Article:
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Bill Vance: Big-finned original Fury changed Plymouth's image

The Plymouth brand was introduced in 1928 by Walter Chrysler’s Chrysler Corp. to give it a presence in the popular-priced field.
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The Fury was an attractive white, two-door hardtop with an anodized aluminum gold-tinted side spear and taillights raised on tall fins. BILL VANCE

The Plymouth brand was introduced in 1928 by Walter Chrysler’s Chrysler Corp. to give it a presence in the popular-priced field. It was a revamped Chrysler 52, a sensible, reliable workhorse car that easily made Chrysler part of the Big Three (GM, Ford and Chrysler). It helped Chrysler weather the 1930s Depression but was not considered a performance car.

The Ford V-8 introduced in 1932 and Hudson’s Terraplane were the popular-priced hot ones. Plymouth stayed with four cylinders until 1933, and its role was to provide sturdy, reliable service, which it did very well.

In spite of its rather staid image, during the years following the Second World War Plymouth’s vaunted reliability sometimes served it surprisingly well in both NASCAR and American Automobile Association (AAA) competition. While hot dogs like Lincolns and Oldsmobiles burned themselves out racing one another, Plymouth would often stroke quietly along to victory.

By the early 1950s, however, Oldsmobile 88s, Hudson Hornets and Chrysler Hemis were frequently leaving Plymouth in the shade.

After a period of sensible, staid design, things changed dramatically for Chrysler Corp. in 1955 when chief stylist Virgil Exner introduced his new “Forward Look” lines, relieving the corporation from a rather conservative styling period.

Plymouth scored twice in 1955: a daring new shape and the arrival of its new overhead valve V-8 engine developing 167 horsepower out of 4.3 litres (260 cu. in.). It was a big step up from the old side-valve six, although that venerable veteran would continue to be available until 1959.

In 1956, Plymouth further polished its image with the introduction of the car that brought it into the heady high performance league. The impetus came when Chrysler introduced the mighty 1955 Chrysler C300, prompting its other corporate divisions to demand their own sporty models. They came in 1956 as the De Soto Adventurer, Dodge D-500 and Plymouth Fury.

The Fury was an attractive white, two-door hardtop with an anodized aluminum gold-tinted side spear and taillights raised on tall fins. Inside was Chrysler’s newly introduced corporate push-button transmission control.

As the Fury was a specialty car, only 4,485 1956 models were produced. Not many in a mass-production market, but still more than the Chrysler 300B, De Soto Adventurer and Dodge D-500 combined.

Under the hood was a 5.0-litre (303 cu. in.) 240-horsepower V-8 with such modifications as 9.25:1 compression ratio, four-barrel carburetor and dual exhausts. This enabled the Fury to sprint from zero to 97 km/h (60 mph) in 10 seconds.

It also ran 200 km/h (124 mph) on the sands of Daytona Beach, Florida in advance of NASCAR’s annual Speed Week. It couldn’t compete officially because it hadn’t been in production long enough.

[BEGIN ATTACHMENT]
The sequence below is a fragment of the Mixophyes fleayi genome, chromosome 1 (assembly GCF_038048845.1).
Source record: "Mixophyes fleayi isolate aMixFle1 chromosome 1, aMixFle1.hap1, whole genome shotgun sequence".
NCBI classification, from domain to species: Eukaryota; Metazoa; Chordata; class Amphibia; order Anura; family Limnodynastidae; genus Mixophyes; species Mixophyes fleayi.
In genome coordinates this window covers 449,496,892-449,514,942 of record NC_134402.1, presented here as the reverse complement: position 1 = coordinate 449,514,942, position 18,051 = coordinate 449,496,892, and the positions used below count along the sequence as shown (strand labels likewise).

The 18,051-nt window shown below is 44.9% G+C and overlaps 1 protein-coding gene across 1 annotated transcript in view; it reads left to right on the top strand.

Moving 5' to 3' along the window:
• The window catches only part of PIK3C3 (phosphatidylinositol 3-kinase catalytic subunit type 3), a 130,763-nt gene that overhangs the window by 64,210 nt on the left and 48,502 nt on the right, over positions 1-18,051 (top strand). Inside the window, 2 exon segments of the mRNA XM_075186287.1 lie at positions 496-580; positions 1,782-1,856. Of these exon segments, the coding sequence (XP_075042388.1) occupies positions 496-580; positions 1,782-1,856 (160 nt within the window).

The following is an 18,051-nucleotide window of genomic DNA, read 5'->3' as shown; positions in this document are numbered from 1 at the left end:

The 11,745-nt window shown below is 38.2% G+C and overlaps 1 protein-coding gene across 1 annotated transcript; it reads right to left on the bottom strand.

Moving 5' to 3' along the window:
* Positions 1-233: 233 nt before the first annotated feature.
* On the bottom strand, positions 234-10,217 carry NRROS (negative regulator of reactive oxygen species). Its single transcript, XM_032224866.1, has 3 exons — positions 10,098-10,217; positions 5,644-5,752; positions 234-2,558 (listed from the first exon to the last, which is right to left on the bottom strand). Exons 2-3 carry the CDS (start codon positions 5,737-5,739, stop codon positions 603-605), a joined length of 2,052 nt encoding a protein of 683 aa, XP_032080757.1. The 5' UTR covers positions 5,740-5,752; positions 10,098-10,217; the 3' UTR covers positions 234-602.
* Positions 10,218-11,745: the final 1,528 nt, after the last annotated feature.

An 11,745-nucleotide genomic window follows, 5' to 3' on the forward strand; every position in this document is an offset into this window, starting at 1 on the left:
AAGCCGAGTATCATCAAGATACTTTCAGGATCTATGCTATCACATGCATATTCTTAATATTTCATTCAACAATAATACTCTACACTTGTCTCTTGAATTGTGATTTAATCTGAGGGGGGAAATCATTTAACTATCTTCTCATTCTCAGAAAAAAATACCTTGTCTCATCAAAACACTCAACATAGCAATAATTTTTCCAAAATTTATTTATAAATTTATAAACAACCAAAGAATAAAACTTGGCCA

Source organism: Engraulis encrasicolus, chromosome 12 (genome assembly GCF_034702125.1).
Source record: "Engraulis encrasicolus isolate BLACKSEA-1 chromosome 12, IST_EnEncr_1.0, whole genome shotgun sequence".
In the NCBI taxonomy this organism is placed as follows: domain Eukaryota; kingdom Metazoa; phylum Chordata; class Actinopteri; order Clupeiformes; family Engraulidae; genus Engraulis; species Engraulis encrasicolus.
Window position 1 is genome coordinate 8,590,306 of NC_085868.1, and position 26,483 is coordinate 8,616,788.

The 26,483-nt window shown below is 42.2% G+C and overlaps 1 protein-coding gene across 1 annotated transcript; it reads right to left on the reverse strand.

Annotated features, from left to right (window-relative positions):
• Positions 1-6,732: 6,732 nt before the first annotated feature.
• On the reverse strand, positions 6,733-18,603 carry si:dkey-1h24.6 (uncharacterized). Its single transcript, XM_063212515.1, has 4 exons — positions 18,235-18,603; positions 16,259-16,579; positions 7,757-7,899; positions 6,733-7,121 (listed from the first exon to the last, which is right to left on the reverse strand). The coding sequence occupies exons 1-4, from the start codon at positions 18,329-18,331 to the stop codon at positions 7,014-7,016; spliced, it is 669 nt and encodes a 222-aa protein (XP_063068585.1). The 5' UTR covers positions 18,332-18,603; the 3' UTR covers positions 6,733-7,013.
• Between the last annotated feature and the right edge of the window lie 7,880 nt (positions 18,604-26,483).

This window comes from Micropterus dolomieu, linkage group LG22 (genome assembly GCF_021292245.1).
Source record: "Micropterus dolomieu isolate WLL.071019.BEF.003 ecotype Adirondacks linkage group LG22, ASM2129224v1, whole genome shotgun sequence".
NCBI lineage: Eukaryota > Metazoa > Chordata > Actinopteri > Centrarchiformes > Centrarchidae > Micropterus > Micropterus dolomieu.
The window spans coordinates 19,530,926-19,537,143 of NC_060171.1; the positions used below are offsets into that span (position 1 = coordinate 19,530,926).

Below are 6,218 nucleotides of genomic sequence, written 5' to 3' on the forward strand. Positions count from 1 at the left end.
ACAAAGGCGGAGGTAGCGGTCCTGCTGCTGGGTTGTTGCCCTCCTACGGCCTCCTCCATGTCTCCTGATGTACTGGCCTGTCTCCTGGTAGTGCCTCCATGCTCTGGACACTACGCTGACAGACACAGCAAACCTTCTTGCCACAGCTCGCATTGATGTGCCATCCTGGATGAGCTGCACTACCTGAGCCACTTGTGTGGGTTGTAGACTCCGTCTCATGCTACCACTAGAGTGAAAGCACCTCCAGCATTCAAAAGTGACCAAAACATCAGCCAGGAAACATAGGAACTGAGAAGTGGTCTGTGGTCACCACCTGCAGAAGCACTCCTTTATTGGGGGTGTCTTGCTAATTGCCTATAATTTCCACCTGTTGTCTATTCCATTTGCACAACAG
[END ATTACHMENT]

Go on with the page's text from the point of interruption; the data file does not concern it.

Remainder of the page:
The V-8 engine was built in Chrysler’s Windsor, Ont., plant, a touch of irony because those early Furys were not available to Canadian buyers.

The 1957 Plymouth received the corporation’s new “Torsion-Aire” front suspension using longitudinal torsion bars reputed to give Chrysler products the best handling in the industry.

The electrical system was upgraded from six volts to 12, and when Fury buyers ordered an automatic transmission it was Chrysler’s new three-speed “TorqueFlite” unit, which had bowed in the 1956 Imperial to replace the two-speed “PowerFlite.”

The 1956 Plymouth’s rear fins had been raised slightly, then for 1957 all Chrysler products got Exner’s “Flite Sweep” design featuring soaring tailfins designed to take fin leadership away from General Motors. Those wing-like appendages along with the Plymouth’s flat, delicate roof, low beltline and large glass area made a powerful styling statement.

Although appearing rather overdone now, Chrysler Corp.’s 1957 models were considered very handsome cars in their day. The new look helped Plymouth jump over Buick in sales and return to its traditional third place behind Ford and Chevrolet.

For 1957, the Fury got a larger 5.2-litre (318 cu. in.), 290-horsepower V-8, and in 1958 this was increased again to 5.7 litres (350 cu. in.) and 305 horsepower, courtesy of De Soto’s “Golden Commando” engine.

It turned the ’58 Plymouth into a real tiger. Road & Track (3/58) recorded zero to 97 km/h (60 mph) in 8.0 seconds and top speed of 194 km/h (120.6 mph) with a manual transmission.

While the testers were impressed with the Fury’s performance, they were somewhat intimidated by its sheer size. It had a 2,997-mm (118 in.) wheelbase, was 5,232 mm (206 in.) long and weighed 1,776 kg (3,915 lb).

The Plymouth Fury became a full line of cars for 1959 as Chrysler began trading on the name’s prestige. And although Plymouth would continue to offer Furys, and some fast ones at that, it was those big, finned originals that changed Plymouth’s image by finally putting some “fury” into its performance.